Other than Julius Caesar and Hannibal, there are few names from ancient history as recognisable as Spartacus. Pretty much everyone has heard of him. At first glance, this seems unsurprising. His achievements were remarkable. Having been sold into slavery, he escaped with some seventy others from a gladiator training school in Capua, Italy. Through a combination of ingenuity and pure luck the group soon put to flight not only the first motley Roman force sent against them, but also the second. This, a unit of three thousand men, were not crack troops, but the fact is that they outnumbered the gladiators by more than forty to one. Unassailable superiority, one would have thought, but incredibly, the gladiators prevailed.
This stunning victory served to increase Spartacus’ appeal. From that day, slaves began running away from their masters to join his band. Within a few months, he had a force of over ten thousand men; within a year, it was more than forty thousand, or if some of the ancient sources are to be believed, more than one hundred thousand. Like a bushfire starting from a small spark, the gladiators’ breakout rapidly became a full-scale rebellion that saw much of southern Italy laid waste, and which sent shockwaves through the corridors of power in Rome. In the months that followed, Spartacus and his followers, the vast majority of them men who had never before fought as soldiers, won at least nine major victories over Roman armies. This unique feat makes Spartacus’ slave uprising the largest and most successful of its kind in ancient history. To comprehend the magnitude of their achievements, one only has to realise that no one had done as much harm to the Republic since Hannibal Barca had stalked the land more than a hundred years previously.
And yet these astonishing triumphs did not mean that Spartacus and his struggle were to be revered or even remembered as the centuries passed by. It may come as a surprise to learn that for thirteen hundred years after the fall of Rome, Spartacus was largely forgotten. It wasn’t until the 1760s that his memory was resurrected in France. This was in no small part because of the movement for political freedom that was sweeping Europe, and the frequent slave uprisings that were taking place in the European powers’ overseas colonies. Subsequent to this revival, Spartacus’ renown spread far and wide. His name was taken by revolutionaries all over the world from Toussaint L’Ouverture, the Haitian hero, to Giuseppe Garibaldi, the Italian military and political figure. Karl Marx thought of him as one of his heroes. The underground Spartakusbund (Spartacus league) became famous in Germany from 1916-1919, and was immortalised when its leaders were assassinated. Lenin and later Stalin used Spartacus as the ultimate icon of the class struggle, as the model whom the proletariat should emulate.
But his appeal was not just to left-wing politicians. Spartacus crossed the partisan divide when the U.S. president Ronald Reagan mentioned him as a symbol of the fight for freedom. Yet in my mind, the most inescapable modern day image of Spartacus comes from the seminal Kubrick movie. Made in 1960, the film was a worldwide success, and has remained hugely popular in the decades since. Of recent years, that fame has perhaps dimmed a little, but the arrival in 2010 on our TV screens of the miniseries Spartacus: Blood and Sand has ensured that today’s generation will not forget the man from Thrace.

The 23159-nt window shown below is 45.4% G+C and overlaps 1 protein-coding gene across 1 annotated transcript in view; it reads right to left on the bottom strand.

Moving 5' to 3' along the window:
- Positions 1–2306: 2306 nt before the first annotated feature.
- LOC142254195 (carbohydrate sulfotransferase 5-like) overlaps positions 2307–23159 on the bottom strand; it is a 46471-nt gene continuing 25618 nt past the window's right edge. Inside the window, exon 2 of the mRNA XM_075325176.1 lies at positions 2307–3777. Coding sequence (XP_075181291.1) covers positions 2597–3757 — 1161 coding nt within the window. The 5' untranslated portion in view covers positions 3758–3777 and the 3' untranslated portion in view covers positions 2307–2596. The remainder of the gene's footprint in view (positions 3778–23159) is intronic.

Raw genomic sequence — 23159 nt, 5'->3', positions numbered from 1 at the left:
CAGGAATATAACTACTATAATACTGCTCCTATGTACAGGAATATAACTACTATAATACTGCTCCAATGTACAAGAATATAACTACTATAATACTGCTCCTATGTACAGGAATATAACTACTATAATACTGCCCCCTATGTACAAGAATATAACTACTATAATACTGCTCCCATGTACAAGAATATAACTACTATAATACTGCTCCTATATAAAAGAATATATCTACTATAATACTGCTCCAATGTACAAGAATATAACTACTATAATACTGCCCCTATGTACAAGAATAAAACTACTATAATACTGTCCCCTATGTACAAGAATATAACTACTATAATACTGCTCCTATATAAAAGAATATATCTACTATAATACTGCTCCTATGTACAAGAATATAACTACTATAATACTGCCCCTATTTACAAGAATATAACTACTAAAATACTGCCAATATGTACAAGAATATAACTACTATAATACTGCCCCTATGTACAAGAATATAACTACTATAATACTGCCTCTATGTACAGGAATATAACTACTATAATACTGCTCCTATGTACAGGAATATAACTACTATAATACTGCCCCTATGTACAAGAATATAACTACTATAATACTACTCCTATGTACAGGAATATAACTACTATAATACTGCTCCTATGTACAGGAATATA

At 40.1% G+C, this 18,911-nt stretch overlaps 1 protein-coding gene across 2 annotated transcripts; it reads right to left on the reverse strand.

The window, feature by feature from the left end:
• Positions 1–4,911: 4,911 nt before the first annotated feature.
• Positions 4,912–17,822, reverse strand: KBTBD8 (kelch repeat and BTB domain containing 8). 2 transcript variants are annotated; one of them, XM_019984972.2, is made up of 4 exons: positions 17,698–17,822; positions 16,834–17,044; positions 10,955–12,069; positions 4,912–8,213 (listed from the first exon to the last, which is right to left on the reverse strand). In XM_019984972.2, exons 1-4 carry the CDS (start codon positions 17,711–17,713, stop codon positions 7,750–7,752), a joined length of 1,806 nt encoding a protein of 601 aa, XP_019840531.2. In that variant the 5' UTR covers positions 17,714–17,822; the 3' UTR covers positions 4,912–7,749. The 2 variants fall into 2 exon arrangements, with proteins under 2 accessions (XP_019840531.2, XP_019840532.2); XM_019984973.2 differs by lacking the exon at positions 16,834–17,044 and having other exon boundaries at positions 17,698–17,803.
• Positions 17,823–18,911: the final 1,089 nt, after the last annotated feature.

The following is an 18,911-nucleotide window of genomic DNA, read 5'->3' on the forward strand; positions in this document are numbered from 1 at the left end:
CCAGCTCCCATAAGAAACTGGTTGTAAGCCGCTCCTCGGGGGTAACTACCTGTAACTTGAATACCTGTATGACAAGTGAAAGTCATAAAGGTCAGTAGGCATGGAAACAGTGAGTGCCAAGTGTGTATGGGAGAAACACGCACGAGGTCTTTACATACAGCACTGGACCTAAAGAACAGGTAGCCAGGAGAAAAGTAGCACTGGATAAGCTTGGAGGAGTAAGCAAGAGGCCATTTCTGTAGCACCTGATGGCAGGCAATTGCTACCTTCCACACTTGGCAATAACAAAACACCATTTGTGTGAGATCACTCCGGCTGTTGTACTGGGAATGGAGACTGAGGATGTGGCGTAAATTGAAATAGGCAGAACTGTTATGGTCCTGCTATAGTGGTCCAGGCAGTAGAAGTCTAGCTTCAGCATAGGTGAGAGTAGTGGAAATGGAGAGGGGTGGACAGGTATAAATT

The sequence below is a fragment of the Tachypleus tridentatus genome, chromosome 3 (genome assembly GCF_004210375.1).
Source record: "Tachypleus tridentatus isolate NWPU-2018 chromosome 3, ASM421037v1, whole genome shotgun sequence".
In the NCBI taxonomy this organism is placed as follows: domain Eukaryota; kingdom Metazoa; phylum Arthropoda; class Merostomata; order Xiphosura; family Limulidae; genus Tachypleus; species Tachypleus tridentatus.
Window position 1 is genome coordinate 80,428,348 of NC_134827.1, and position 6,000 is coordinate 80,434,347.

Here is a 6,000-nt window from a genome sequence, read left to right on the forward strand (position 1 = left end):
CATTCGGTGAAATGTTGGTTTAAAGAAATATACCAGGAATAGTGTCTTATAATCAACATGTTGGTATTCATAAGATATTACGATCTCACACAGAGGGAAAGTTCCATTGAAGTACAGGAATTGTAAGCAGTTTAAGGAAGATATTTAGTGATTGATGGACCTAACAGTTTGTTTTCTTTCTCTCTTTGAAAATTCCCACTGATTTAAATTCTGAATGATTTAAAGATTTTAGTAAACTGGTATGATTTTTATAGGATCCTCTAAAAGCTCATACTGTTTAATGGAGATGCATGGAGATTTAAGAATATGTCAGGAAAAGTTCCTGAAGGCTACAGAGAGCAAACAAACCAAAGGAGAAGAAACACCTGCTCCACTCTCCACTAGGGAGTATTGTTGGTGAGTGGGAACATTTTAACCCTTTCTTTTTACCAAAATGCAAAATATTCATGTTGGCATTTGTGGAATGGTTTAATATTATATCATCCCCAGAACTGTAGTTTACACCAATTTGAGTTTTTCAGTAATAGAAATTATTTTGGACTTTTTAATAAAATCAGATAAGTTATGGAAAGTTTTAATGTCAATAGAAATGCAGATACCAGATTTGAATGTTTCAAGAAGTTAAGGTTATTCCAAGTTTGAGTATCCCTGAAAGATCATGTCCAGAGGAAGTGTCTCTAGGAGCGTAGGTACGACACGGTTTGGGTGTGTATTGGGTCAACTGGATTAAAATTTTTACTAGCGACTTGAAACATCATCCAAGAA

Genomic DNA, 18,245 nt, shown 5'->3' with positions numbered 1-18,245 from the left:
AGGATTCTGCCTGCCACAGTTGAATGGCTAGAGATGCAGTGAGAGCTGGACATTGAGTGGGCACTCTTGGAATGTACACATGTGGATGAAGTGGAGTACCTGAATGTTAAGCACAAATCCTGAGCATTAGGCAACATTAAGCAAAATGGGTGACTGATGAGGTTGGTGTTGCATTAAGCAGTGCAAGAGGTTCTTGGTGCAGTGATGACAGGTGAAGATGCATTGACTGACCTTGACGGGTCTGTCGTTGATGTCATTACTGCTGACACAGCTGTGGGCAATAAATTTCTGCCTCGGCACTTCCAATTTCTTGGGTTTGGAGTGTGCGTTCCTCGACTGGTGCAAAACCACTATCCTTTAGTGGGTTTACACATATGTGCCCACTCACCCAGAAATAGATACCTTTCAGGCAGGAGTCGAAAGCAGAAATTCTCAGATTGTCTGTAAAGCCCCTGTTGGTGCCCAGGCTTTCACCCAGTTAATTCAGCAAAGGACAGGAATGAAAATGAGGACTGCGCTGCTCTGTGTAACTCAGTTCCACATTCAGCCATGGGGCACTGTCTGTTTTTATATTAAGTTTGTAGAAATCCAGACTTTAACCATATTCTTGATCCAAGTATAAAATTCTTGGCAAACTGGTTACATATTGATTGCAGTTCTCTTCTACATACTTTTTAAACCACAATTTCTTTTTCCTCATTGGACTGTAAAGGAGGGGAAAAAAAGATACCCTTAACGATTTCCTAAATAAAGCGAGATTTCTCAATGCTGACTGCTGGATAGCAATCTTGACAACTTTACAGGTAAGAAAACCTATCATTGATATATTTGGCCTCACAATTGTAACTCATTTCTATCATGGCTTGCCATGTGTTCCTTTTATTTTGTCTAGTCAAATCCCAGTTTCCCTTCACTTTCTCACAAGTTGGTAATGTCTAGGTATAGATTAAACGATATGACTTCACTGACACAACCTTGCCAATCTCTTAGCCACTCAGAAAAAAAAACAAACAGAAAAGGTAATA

What exactly, then, were the causes of Spartacus’ slide into obscurity before the late eighteenth century? The reasons are not all clear, but the fact that not a single written word survives from Spartacus himself, or from any of his men, has to be one major reason. The dearth of historical records about him is also another significant cause. Sadly, little over four thousand words on the subject of Spartacus survive – that’s about ten pages of a typical novel. There was definitely more written about him that did not survive, but there were never lots of books recording his life and achievements as there were with heroes such as Julius Caesar. It isn’t surprising to me that Roman historians and scholars chose not to record or comment too much on this dark chapter in their history.
Today, there are few better symbols of the small man’s fight against overwhelming tyranny or brutal oppression than Spartacus. Yet most of our information about him comes not from historical records but from the recent past, from what we have seen in films, on the stage, or read in books. It is thanks to these depictions that we think of Spartacus as such a famous figure. Many, if not most, of the portrayals of the last two hundred and fifty years portray Spartacus as a warrior in the fight against evil, even someone who wanted to free all slaves. As is usually the case, the real situation was actually very different to these depictions. Spartacus was not out to end slavery, or to free all men. Such ideas did not enter ancient people’s mind-sets, where slavery was an endemic, intimate part of everyday life. It is all too easy to place modern sensibilities on people and events that happened more than two thousand years ago, when life and morals were totally different ― yet it is erroneous to do so.